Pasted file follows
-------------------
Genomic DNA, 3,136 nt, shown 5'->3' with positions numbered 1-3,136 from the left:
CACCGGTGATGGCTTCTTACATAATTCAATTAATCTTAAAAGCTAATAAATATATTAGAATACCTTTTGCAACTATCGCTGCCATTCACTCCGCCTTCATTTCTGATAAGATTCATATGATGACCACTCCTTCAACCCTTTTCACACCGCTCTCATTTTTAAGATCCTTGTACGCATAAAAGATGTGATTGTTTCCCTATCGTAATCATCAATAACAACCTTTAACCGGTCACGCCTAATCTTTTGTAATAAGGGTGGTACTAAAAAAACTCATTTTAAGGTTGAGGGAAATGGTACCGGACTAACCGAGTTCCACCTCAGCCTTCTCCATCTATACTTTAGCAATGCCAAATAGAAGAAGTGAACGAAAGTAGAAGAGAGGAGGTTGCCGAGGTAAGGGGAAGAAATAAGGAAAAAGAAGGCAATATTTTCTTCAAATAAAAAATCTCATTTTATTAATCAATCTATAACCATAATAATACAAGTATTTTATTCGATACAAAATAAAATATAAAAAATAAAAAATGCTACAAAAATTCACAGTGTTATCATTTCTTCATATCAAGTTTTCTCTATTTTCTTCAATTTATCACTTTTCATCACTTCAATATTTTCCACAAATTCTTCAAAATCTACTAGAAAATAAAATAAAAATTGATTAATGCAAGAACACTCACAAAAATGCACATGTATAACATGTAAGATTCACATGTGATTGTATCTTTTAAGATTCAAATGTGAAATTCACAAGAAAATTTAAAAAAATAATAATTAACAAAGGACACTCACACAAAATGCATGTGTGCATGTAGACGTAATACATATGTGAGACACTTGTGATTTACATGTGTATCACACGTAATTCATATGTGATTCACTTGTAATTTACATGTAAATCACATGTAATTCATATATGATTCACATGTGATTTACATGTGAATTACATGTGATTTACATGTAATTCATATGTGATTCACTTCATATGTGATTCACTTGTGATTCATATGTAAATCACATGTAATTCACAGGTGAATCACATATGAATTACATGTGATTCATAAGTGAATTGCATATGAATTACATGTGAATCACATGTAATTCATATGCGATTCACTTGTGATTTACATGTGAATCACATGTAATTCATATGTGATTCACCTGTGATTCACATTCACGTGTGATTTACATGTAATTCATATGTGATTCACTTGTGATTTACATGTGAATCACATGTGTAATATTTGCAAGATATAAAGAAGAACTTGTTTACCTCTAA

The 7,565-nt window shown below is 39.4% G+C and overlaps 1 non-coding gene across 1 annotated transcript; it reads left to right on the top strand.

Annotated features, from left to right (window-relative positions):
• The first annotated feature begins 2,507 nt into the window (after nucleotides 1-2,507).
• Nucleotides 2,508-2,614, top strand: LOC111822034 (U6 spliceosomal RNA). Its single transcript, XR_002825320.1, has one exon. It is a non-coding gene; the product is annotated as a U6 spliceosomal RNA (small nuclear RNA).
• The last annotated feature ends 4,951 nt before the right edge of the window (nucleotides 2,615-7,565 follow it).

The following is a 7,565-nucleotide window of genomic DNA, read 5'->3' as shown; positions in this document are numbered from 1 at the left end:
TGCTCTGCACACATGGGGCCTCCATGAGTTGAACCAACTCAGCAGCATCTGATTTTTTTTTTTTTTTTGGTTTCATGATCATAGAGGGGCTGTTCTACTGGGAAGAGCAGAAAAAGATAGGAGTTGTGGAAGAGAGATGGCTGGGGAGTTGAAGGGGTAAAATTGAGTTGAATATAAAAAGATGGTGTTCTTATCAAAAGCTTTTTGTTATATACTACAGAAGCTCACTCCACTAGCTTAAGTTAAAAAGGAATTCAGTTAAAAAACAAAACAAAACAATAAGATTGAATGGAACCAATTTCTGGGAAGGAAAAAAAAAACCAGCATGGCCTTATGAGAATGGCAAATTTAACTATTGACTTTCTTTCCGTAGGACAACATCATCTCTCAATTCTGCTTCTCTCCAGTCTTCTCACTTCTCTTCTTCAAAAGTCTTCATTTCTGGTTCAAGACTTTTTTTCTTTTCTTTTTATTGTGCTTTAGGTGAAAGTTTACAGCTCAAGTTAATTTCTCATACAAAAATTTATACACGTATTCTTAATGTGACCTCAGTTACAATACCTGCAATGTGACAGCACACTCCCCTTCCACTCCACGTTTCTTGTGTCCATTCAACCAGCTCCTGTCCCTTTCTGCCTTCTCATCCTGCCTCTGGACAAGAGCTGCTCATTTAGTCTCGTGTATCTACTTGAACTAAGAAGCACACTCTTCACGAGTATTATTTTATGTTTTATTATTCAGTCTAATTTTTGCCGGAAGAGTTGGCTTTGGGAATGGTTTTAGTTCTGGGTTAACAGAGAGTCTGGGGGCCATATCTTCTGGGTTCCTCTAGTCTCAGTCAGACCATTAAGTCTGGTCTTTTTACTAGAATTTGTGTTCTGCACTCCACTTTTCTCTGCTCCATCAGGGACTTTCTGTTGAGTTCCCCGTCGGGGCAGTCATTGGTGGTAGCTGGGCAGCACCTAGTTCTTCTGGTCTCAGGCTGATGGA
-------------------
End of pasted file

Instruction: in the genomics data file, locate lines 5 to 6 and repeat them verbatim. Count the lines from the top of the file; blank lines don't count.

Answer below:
• The first annotated feature begins 2,507 nt into the window (after nucleotides 1-2,507).
• Nucleotides 2,508-2,614, top strand: LOC111822034 (U6 spliceosomal RNA). Its single transcript, XR_002825320.1, has one exon. It is a non-coding gene; the product is annotated as a U6 spliceosomal RNA (small nuclear RNA).